When Should You Start Hangboarding to Improve Your Climbing?


You may be new to rock climbing and find that your finger and hand grip is not quite as good as you would like. Hangboarding can help increase that grip strength quickly and effectively, but you may not know when to start using this exercise tool. In this article, we will go over when it is safe to begin using a hangboard, who can use hangboards and some exercises for beginners.

So, when should you start hangboarding? When beginning, it can be tempting to try every exercise immediately as a way to get you past the first climbing levels quickly, but hangboarding should not be attempted until after you have been climbing at least six months. To try and use it before then would be counterproductive as it can lead to severe injuries including sprains, fractures, and torn tendons. It is essential to give your body time to adjust and build up muscles. Children and young adults under sixteen years old should not use hangboarding because it can lead to permanent damage to finger joints and bones.

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When Should You Start Hangboard Training?

Hangboarding is a fantastic method for building up strength and practicing hand forms. Several researchers from the United States Air Force Academy Department of Engineering Mechanics found evidence that hangboards can significantly increase climbing ability. Their results found that of the participants, “92% assessed it as more effective than other training tools, 91% of users [were] able to train harder without fear of injury relative to other training methods, and 86% [reported] improved climbing performance.” You can read the rest of their results here.

Despite it being a great tool, hangboarding should not be attempted immediately. Most climbing experts agree that it is best to wait approximately six months before adding hangboarding into your exercise routine. Using it too soon can injure your fingers because they will get overstressed.

I’ve tried many types of hangboards in my time, but I’ve found the cheaper ones that give the best results and have included them in my recommended hangboards page.

Should Kids Use a Hangboard?

Children and young adults under eighteen years of age should not use hangboards regularly. There are several reasons for this, but primarily it is because their bodies are still growing, and they also have only half of the tendon growth available to adults, so a torn tendon is much more likely. They are also less likely to follow safety guidelines when climbing or recovering from an injury so they can easily damage their finger joints permanently, leaving them with deformed fingers and arthritis pain. Bones are not fully developed until you reach around nineteen years old, so anything you do before then will be incorporated into the growth effect.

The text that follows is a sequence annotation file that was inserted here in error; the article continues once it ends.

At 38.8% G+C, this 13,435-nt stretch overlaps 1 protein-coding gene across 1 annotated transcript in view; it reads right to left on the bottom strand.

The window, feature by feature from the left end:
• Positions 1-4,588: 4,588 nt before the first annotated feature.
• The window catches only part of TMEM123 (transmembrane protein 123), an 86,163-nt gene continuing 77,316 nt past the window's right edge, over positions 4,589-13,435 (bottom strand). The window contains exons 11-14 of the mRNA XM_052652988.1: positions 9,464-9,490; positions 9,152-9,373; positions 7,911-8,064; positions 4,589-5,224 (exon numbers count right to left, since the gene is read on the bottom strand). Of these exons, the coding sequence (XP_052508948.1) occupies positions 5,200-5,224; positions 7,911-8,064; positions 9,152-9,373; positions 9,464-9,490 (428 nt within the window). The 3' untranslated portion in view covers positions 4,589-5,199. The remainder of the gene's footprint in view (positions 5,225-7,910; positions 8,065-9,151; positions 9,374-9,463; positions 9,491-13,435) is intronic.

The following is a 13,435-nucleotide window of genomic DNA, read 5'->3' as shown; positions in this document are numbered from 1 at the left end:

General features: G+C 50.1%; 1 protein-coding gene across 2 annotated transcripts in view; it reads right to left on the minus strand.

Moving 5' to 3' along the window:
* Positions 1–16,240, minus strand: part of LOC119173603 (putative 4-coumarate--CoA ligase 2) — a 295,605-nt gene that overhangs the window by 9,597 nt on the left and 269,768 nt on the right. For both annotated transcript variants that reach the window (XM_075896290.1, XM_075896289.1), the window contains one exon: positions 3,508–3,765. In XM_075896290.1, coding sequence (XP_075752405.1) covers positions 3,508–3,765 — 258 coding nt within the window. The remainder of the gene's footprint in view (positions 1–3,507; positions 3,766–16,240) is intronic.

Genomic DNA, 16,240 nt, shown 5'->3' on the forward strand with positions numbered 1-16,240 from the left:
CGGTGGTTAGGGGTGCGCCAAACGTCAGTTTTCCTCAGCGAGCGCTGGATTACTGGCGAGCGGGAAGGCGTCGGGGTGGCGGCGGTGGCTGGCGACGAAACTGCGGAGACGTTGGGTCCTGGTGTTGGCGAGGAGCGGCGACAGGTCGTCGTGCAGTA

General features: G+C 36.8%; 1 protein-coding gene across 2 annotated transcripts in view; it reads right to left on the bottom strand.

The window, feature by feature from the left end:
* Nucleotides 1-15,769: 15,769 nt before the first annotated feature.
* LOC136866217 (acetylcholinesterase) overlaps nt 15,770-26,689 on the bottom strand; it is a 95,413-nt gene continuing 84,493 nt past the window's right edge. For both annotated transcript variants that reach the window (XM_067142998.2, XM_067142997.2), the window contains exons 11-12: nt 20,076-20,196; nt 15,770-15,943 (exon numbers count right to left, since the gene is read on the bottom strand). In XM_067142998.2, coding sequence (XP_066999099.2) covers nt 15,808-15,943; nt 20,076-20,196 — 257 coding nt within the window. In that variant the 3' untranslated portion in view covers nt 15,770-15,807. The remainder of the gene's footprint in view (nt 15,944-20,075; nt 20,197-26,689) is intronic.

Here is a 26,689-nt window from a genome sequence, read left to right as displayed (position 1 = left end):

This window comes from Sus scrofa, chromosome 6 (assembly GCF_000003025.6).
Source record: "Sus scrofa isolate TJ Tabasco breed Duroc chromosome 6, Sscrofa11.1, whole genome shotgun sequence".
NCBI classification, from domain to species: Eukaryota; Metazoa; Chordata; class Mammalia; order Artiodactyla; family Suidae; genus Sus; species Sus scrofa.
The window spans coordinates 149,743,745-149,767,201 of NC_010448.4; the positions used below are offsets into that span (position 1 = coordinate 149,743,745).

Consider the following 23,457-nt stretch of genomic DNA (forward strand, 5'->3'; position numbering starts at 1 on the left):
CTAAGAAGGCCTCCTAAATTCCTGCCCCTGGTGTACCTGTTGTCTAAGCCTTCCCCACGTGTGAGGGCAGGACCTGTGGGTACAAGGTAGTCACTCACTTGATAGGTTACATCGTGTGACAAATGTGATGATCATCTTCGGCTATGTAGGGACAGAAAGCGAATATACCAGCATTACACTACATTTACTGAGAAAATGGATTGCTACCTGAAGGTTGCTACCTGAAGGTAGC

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One study by the Department of Trauma and Orthopedic Surgery in Germany concluded that it was best for anyone under sixteen not to be allowed to do any regular rock climbing or competition climbing due to frequency of injuries and “this type of permanent damage could adversely affect a climber’s quality of life and future competitive career.” There was also evidence that “climbers aged <16 years should not undertake intensive finger strength training and cannot participate in international bouldering competitions.” You can read the report in its entirety here.

Hangboarding Exercises for Beginners

We have listed below steps for the more common beginner exercises for people who are just starting to use their hangboard. There are also a lot of videos from professional rock climbers and coaches showing proper form for all of these if you are more of a visual learner.

Warm-Up

You need to warm up before starting on the hangboard. Upper body focus is helpful though you will be using your core, so a full-body warm-up is best. Here are a few things to include in any warm-up routine.

  • Something to get your heart going like jumping jacks, jump rope, or jogging
  • An exercise for loosening up your muscles such as stretching
  • Then a few push-ups or easy climbs
  • The warmup should last a minimum of 15 minutes

Standard Beginner Exercise

The steps are easy to follow for this beginner dead hang exercise.

  1. Choose a matching set of handholds on your hangboard then hold onto them using four fingers using an open-handed grip.
  2. Hang with your weight held by your core, arms slightly bent, shoulders back for approximately 10 or 15 seconds. If you can comfortably grip the ledge for 15 seconds, then you need to move to a smaller hold.
  3. After each hang, you should dismount by letting yourself down slowly. Wait for one minute and then repeat.